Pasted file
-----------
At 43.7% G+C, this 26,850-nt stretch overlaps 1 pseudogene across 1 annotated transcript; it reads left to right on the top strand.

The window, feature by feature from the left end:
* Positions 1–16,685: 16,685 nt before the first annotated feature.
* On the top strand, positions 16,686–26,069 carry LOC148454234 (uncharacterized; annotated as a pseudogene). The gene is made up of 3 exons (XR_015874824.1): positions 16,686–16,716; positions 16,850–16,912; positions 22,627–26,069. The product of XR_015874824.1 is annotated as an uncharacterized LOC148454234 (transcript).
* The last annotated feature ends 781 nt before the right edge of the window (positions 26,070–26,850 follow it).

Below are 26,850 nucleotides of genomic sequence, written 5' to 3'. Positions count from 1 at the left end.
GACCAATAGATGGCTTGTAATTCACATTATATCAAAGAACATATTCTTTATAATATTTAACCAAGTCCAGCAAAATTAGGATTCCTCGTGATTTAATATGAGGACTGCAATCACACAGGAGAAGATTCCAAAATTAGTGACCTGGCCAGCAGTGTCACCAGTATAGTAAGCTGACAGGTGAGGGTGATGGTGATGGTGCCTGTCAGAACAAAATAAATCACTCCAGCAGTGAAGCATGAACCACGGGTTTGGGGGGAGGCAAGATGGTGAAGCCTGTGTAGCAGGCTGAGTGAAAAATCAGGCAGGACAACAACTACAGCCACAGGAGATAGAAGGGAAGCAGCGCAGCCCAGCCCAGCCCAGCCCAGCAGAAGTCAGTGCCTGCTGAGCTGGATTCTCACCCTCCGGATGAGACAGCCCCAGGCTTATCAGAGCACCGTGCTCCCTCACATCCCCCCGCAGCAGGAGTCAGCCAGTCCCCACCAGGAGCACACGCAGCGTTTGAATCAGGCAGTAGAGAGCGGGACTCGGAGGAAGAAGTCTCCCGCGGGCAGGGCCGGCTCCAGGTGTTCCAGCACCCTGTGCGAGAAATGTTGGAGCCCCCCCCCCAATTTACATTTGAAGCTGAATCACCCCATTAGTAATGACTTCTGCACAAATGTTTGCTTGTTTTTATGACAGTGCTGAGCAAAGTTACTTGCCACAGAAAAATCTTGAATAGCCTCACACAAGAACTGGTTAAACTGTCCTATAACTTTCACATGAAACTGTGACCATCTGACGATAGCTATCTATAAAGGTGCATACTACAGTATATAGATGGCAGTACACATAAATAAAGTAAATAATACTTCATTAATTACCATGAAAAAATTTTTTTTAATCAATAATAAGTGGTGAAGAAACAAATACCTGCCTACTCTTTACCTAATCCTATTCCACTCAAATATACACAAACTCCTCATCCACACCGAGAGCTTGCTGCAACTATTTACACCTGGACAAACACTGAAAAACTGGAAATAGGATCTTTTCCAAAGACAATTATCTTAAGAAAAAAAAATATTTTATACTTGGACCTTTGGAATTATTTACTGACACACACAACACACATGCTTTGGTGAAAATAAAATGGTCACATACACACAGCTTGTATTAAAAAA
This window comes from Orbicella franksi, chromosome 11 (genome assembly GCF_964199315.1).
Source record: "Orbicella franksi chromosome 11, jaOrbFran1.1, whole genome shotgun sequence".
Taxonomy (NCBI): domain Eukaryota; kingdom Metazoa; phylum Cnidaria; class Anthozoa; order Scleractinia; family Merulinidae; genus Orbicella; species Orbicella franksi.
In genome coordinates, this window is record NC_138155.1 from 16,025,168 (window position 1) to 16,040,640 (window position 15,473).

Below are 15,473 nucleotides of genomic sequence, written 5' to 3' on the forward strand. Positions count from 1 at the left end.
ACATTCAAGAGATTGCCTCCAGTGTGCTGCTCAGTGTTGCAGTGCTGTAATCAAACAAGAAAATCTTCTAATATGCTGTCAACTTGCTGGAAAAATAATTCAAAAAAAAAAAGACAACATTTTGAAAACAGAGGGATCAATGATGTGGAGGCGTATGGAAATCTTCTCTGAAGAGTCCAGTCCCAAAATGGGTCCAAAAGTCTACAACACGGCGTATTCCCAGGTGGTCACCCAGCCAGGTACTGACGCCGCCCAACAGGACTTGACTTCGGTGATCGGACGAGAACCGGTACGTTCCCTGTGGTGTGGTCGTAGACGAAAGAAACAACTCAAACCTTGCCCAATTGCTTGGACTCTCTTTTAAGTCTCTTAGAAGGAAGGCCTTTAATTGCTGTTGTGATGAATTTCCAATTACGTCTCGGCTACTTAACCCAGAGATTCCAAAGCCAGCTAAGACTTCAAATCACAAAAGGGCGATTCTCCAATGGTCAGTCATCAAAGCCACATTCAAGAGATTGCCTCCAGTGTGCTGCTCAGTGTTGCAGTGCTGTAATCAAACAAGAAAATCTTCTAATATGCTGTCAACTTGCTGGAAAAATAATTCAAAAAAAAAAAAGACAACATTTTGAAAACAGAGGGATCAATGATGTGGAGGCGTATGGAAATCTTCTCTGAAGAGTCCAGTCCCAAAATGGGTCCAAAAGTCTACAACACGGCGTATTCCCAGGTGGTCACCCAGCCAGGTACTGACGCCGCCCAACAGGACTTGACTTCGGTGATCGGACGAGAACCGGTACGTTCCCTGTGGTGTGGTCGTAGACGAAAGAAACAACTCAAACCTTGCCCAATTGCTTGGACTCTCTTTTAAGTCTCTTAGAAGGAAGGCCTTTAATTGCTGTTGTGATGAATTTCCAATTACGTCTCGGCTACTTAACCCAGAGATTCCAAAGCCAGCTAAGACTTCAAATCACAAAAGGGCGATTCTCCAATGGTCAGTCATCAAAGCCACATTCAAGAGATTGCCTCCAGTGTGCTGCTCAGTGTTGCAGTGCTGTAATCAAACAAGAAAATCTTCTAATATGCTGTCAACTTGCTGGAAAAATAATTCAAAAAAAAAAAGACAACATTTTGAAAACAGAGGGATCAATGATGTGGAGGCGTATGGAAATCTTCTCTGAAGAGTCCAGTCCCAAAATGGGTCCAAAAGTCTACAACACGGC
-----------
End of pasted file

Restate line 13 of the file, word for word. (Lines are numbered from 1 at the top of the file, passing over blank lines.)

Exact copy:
ACATTCAAGAGATTGCCTCCAGTGTGCTGCTCAGTGTTGCAGTGCTGTAATCAAACAAGAAAATCTTCTAATATGCTGTCAACTTGCTGGAAAAATAATTCAAAAAAAAAAAGACAACATTTTGAAAACAGAGGGATCAATGATGTGGAGGCGTATGGAAATCTTCTCTGAAGAGTCCAGTCCCAAAATGGGTCCAAAAGTCTACAACACGGCGTATTCCCAGGTGGTCACCCAGCCAGGTACTGACGCCGCCCAACAGGACTTGACTTCGGTGATCGGACGAGAACCGGTACGTTCCCTGTGGTGTGGTCGTAGACGAAAGAAACAACTCAAACCTTGCCCAATTGCTTGGACTCTCTTTTAAGTCTCTTAGAAGGAAGGCCTTTAATTGCTGTTGTGATGAATTTCCAATTACGTCTCGGCTACTTAACCCAGAGATTCCAAAGCCAGCTAAGACTTCAAATCACAAAAGGGCGATTCTCCAATGGTCAGTCATCAAAGCCACATTCAAGAGATTGCCTCCAGTGTGCTGCTCAGTGTTGCAGTGCTGTAATCAAACAAGAAAATCTTCTAATATGCTGTCAACTTGCTGGAAAAATAATTCAAAAAAAAAAAAGACAACATTTTGAAAACAGAGGGATCAATGATGTGGAGGCGTATGGAAATCTTCTCTGAAGAGTCCAGTCCCAAAATGGGTCCAAAAGTCTACAACACGGCGTATTCCCAGGTGGTCACCCAGCCAGGTACTGACGCCGCCCAACAGGACTTGACTTCGGTGATCGGACGAGAACCGGTACGTTCCCTGTGGTGTGGTCGTAGACGAAAGAAACAACTCAAACCTTGCCCAATTGCTTGGACTCTCTTTTAAGTCTCTTAGAAGGAAGGCCTTTAATTGCTGTTGTGATGAATTTCCAATTACGTCTCGGCTACTTAACCCAGAGATTCCAAAGCCAGCTAAGACTTCAAATCACAAAAGGGCGATTCTCCAATGGTCAGTCATCAAAGCCACATTCAAGAGATTGCCTCCAGTGTGCTGCTCAGTGTTGCAGTGCTGTAATCAAACAAGAAAATCTTCTAATATGCTGTCAACTTGCTGGAAAAATAATTCAAAAAAAAAAAGACAACATTTTGAAAACAGAGGGATCAATGATGTGGAGGCGTATGGAAATCTTCTCTGAAGAGTCCAGTCCCAAAATGGGTCCAAAAGTCTACAACACGGC